author C.C.Cole's blog

Tuesday, October 22, 2013

On Prince Richard

"The White Queen" Henry Tudor

As “The White Queen” series wrapped up, as usual, I had to watch the finale about four times to take in all of the details before making up my mind what inspired me the most about the series.  Overall, I found it enjoyable as well as Ms. Gregory’s books.  As we fans tweeted about our obsession from one episode to the next, I’ll gently remind the historians:  We know it isn’t actual history.  Now, may we all sit and enjoy the show and the rest of you use the remote. 

On Twitter, the most popular character amongst the crowd I interacted with clearly was Richard III, played by non-ugly ace young actor Aneurin Barnard.  While I like cute actors as much as the next girl, I think the complexity of his character from loyal/boyish love/good husband/villain/murderer/cheater/loser reeled in the audience, which was mostly women, I suspect.  But that is part of the fantasy; to bring history to life, and toss in enough sympathy and good looks to interest the viewers, then watch the downfall.

After my fourth viewing of the finale, like all stories, it’s not the cute guys; it’s the characters that stay with me.  As Phillipa Gregory shined light upon the women during that time, she also reminded us that war, the bloodshed, is men’s work.  Regardless of who’s in the right, or in the wrong, the most ambitious, the cleverest or the most naïve of women they have no say when steel hits steel and rules are thrown out and the last man standing will be the King.

So for some analysis:  Richard had it all.  Let’s assume he didn’t kill the Princes in the Tower.  Still, he had a strong following in the north of England, the Yorks were still powerful, Wales leaned toward him, and he was a veteran soldier and skilled at putting down rebellious nobles like Buckingham and loyal in laws and innocent nephews (he put Antony Rivers and Richard Grey to death), so he didn’t have much to fear from an unknown invader with an unknown last name.  On the personal side, with the death of his wife and son, he had plenty nearby to soften the blow of non-loss to him, favoring his niece from her famously fertile mother to be his next queen.   When one has pure confidence does one need faith?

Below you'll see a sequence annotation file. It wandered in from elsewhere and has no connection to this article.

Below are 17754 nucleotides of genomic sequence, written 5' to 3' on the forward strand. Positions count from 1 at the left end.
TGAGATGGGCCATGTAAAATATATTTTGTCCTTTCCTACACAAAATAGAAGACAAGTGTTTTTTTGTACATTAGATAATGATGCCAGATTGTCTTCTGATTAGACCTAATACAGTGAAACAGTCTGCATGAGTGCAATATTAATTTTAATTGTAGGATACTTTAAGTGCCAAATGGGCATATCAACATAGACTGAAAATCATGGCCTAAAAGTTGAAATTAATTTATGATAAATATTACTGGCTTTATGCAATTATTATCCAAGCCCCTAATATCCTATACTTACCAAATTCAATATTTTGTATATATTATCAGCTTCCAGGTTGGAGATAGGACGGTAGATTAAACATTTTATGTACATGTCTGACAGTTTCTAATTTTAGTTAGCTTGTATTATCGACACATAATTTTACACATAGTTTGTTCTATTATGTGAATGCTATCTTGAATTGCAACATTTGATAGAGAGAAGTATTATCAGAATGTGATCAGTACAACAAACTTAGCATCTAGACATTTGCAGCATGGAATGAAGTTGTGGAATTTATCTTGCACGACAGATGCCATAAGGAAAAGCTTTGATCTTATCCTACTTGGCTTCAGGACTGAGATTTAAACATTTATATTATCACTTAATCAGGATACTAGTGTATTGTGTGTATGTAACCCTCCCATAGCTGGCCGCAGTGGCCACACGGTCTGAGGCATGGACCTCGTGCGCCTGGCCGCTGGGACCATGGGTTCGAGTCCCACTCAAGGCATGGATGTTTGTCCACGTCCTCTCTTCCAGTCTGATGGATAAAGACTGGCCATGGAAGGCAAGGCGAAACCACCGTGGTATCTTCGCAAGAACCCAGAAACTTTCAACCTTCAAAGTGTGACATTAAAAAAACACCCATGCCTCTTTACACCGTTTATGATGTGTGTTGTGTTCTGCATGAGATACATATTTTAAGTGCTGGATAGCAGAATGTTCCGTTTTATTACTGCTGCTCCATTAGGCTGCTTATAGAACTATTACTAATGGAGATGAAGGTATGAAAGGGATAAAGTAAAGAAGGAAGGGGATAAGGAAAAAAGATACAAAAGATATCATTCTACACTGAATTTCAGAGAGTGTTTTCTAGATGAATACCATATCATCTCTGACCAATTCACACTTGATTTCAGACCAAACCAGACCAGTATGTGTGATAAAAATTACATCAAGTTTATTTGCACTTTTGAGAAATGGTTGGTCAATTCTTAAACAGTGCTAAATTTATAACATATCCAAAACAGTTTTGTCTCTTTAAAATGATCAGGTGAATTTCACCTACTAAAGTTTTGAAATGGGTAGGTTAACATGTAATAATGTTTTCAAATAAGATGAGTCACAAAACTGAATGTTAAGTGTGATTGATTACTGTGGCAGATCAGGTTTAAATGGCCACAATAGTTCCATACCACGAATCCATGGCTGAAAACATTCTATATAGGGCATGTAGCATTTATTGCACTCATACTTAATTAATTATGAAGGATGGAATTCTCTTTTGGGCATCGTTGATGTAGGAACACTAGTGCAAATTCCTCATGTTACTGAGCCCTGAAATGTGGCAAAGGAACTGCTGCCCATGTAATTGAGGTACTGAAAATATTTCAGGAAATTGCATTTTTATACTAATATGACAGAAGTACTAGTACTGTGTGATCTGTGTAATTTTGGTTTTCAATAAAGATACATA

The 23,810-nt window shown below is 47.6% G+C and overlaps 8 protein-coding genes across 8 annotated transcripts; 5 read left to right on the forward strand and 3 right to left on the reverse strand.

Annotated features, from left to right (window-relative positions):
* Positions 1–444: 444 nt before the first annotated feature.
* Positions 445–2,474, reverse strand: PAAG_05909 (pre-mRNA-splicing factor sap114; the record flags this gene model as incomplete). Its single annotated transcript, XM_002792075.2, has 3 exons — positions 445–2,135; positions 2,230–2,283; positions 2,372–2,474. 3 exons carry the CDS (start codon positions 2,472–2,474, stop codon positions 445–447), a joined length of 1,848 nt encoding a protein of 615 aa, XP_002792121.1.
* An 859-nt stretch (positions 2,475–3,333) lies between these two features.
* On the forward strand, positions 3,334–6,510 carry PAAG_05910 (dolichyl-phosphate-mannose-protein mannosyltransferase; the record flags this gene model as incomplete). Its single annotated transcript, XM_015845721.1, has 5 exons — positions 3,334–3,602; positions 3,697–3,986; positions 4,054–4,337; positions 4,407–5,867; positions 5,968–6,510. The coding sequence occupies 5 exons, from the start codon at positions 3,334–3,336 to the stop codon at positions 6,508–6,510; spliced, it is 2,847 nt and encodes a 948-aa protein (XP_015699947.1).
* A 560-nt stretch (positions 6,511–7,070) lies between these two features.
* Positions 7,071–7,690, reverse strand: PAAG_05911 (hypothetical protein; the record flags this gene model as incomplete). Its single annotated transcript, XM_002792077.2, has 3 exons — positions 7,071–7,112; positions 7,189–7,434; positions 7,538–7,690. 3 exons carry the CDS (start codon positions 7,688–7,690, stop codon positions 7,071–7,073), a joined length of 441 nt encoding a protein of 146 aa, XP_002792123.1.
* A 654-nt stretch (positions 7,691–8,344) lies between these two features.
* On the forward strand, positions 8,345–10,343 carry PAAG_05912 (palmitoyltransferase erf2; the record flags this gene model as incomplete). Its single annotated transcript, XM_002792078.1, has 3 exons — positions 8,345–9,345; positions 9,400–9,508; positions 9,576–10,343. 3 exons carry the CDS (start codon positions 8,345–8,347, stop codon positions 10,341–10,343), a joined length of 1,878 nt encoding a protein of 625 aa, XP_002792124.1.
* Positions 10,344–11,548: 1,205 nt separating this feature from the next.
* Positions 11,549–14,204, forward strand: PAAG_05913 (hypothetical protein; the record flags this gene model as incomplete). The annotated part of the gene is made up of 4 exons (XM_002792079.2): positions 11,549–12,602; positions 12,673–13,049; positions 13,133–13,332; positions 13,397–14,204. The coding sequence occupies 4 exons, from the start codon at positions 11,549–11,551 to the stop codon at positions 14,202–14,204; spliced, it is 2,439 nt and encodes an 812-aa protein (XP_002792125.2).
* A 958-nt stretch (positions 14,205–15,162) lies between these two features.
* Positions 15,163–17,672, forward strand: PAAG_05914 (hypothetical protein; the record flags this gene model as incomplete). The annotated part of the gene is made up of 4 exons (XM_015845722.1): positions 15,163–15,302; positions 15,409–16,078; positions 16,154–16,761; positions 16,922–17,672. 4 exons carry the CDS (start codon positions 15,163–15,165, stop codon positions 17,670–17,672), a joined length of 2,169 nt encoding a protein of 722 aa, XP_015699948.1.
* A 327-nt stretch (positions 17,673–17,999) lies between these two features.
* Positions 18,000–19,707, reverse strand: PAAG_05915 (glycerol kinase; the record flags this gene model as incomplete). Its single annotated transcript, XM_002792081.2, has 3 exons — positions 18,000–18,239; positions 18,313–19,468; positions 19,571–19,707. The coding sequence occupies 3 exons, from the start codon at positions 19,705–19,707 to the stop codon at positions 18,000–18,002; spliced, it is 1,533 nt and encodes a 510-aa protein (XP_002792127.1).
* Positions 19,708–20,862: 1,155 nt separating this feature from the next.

Enter Henry Tudor, a young man with a prisoner-hired army with only his uncle Jasper and his pious, insane mother to support him.  I found myself moved in the series when he landed in Wales and scooped up the sand and I realized all he had was faith.  Instead of running, he and his uncle took a deep breath and went to battle, and their faith was rewarded by wild card Stanley.  Richard’s lack of faith was rewarded by being pulled off his horse by footmen and being hacked to death, stripped naked and his crown handed to Henry Tudor. 

“The Prince,” written after this time, teaches that power must be taken completely so nothing is left to chance.  Faith is not a Machiavellian trait, even when such are people of the cloth.  While we viewers are sympathetic to Richard, we watch him lose his way.  Faith is when you look and see nothing and still keep going.  Our ancestors risked their lives with nothing but faith that so we are free today.  This story serves us as a reminder.

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